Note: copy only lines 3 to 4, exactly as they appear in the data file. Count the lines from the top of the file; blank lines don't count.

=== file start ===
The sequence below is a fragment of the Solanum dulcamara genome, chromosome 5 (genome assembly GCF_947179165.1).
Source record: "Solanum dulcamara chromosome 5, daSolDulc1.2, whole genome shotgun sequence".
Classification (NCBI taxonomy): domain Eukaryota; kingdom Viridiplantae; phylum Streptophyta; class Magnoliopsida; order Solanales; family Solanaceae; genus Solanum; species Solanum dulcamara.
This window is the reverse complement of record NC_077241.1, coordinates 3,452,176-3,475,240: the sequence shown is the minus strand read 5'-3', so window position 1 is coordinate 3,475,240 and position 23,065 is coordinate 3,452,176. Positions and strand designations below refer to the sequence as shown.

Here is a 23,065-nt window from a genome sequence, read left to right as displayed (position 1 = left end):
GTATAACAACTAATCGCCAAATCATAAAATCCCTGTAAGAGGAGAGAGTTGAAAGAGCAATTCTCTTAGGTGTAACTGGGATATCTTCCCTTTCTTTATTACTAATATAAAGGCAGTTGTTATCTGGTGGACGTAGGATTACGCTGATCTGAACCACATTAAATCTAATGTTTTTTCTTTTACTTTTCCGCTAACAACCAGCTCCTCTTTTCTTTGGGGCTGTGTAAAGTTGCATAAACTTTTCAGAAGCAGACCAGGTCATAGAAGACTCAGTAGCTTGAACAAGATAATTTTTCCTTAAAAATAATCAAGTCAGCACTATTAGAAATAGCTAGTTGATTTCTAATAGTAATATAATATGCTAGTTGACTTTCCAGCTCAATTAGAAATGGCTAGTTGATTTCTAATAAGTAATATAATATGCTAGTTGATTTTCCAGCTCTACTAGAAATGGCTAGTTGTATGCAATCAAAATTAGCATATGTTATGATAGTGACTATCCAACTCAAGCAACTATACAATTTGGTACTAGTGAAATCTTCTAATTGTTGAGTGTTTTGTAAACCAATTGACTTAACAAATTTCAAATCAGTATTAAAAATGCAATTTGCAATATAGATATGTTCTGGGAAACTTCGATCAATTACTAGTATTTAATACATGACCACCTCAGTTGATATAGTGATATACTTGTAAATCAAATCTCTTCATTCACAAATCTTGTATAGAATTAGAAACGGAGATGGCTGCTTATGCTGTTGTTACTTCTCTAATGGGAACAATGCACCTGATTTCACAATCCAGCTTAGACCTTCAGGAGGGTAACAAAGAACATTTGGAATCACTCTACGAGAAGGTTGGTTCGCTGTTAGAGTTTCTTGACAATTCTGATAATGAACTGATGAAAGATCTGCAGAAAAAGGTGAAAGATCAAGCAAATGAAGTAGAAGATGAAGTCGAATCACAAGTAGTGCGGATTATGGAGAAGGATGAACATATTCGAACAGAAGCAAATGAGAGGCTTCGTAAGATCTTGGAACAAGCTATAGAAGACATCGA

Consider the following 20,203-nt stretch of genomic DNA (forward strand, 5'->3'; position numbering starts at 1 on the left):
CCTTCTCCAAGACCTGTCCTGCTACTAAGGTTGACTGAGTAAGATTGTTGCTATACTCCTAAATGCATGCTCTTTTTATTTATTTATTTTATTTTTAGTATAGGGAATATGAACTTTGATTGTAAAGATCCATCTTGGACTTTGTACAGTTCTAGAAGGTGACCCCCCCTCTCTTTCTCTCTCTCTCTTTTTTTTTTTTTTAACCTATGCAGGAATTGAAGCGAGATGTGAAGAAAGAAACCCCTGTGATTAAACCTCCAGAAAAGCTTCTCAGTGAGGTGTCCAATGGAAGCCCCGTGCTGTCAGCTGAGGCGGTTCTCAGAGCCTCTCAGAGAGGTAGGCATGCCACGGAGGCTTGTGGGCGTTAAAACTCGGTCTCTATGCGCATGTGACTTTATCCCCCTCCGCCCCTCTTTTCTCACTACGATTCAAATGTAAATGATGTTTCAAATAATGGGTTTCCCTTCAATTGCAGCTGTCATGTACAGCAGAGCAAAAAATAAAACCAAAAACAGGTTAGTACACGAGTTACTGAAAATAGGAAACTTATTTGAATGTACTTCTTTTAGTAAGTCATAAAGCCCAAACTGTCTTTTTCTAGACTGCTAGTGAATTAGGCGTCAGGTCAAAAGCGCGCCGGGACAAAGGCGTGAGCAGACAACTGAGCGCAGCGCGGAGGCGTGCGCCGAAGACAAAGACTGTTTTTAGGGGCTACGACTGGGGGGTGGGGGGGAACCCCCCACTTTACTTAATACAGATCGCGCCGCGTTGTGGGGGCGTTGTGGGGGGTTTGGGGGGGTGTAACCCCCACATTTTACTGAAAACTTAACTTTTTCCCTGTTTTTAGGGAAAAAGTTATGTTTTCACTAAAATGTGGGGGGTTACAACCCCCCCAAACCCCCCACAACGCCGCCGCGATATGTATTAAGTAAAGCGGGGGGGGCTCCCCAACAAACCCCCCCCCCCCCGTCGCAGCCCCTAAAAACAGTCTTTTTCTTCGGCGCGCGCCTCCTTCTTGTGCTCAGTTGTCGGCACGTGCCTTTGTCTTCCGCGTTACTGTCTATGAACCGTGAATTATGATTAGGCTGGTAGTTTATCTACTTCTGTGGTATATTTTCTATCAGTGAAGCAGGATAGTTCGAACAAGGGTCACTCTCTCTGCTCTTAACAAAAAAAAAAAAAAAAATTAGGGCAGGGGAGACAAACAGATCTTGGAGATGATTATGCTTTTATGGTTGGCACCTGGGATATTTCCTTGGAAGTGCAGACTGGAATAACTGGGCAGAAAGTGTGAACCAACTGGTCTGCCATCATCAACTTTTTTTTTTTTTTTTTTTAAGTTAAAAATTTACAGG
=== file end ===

Classification (NCBI taxonomy): domain Eukaryota; kingdom Viridiplantae; phylum Streptophyta; class Magnoliopsida; order Solanales; family Solanaceae; genus Solanum; species Solanum dulcamara.
This window is the reverse complement of record NC_077241.1, coordinates 3,452,176-3,475,240: the sequence shown is the minus strand read 5'-3', so window position 1 is coordinate 3,475,240 and position 23,065 is coordinate 3,452,176. Positions and strand designations below refer to the sequence as shown.